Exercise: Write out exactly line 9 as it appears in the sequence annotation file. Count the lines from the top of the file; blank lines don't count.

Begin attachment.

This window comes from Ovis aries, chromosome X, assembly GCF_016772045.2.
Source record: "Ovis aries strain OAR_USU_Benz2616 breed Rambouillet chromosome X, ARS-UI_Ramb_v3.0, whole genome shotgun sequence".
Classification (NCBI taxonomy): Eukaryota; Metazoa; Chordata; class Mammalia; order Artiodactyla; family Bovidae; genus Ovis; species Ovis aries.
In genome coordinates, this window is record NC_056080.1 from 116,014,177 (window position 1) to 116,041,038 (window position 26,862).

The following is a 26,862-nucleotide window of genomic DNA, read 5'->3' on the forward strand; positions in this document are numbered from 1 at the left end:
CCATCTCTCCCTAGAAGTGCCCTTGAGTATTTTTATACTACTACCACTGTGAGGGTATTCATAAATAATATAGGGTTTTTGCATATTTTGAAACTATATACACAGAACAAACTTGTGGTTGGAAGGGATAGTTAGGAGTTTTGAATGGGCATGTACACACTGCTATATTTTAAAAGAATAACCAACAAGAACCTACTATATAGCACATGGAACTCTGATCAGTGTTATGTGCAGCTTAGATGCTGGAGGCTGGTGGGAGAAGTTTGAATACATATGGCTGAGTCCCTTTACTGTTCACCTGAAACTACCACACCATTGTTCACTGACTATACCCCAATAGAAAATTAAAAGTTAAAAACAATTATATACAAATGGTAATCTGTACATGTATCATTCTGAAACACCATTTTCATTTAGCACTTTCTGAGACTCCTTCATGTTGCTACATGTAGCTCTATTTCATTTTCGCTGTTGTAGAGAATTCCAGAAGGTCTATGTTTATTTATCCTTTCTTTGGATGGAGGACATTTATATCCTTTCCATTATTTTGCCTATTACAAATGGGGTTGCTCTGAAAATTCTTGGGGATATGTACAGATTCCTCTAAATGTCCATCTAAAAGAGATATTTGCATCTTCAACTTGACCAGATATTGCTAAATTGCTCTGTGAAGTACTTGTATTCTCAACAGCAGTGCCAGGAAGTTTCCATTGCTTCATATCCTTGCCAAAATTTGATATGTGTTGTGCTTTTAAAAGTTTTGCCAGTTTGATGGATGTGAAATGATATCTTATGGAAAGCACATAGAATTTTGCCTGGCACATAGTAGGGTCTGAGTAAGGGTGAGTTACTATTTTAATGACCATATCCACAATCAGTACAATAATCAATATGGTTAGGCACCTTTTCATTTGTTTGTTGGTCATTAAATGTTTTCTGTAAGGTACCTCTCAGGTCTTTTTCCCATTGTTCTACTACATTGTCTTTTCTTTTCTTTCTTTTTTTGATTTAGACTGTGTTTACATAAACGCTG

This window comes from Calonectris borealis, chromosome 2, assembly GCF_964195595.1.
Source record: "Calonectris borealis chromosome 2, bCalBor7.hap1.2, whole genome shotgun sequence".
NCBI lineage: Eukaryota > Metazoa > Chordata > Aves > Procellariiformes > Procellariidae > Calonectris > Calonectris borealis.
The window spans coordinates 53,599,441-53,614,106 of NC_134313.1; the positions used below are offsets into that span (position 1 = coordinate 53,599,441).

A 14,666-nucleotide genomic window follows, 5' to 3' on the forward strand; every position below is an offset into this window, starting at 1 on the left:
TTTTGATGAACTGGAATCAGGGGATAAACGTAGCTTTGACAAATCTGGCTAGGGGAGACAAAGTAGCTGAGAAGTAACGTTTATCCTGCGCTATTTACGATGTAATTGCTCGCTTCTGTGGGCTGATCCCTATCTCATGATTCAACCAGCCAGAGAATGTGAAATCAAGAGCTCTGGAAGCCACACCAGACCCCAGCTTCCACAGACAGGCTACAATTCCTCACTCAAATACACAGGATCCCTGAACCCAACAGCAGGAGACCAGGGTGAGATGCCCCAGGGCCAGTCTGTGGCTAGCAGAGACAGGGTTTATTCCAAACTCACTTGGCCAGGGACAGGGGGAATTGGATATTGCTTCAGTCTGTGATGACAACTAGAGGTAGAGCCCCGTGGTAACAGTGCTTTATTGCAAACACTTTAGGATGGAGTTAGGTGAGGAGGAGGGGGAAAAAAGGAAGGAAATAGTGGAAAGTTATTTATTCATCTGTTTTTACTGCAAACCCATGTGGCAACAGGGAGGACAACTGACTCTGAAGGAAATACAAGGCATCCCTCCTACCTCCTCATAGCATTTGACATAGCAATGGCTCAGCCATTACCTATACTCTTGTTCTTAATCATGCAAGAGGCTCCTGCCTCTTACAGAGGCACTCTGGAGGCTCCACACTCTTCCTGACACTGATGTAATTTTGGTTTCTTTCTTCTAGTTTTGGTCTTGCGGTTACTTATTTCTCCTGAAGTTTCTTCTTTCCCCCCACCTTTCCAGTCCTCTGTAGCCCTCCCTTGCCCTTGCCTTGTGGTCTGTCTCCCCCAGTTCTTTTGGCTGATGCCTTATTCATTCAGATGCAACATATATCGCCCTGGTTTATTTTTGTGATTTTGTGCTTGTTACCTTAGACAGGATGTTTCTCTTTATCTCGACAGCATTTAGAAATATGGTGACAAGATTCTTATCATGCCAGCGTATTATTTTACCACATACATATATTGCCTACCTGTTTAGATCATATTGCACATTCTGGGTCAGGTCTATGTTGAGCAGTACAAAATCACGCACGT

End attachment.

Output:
NCBI lineage: Eukaryota > Metazoa > Chordata > Aves > Procellariiformes > Procellariidae > Calonectris > Calonectris borealis.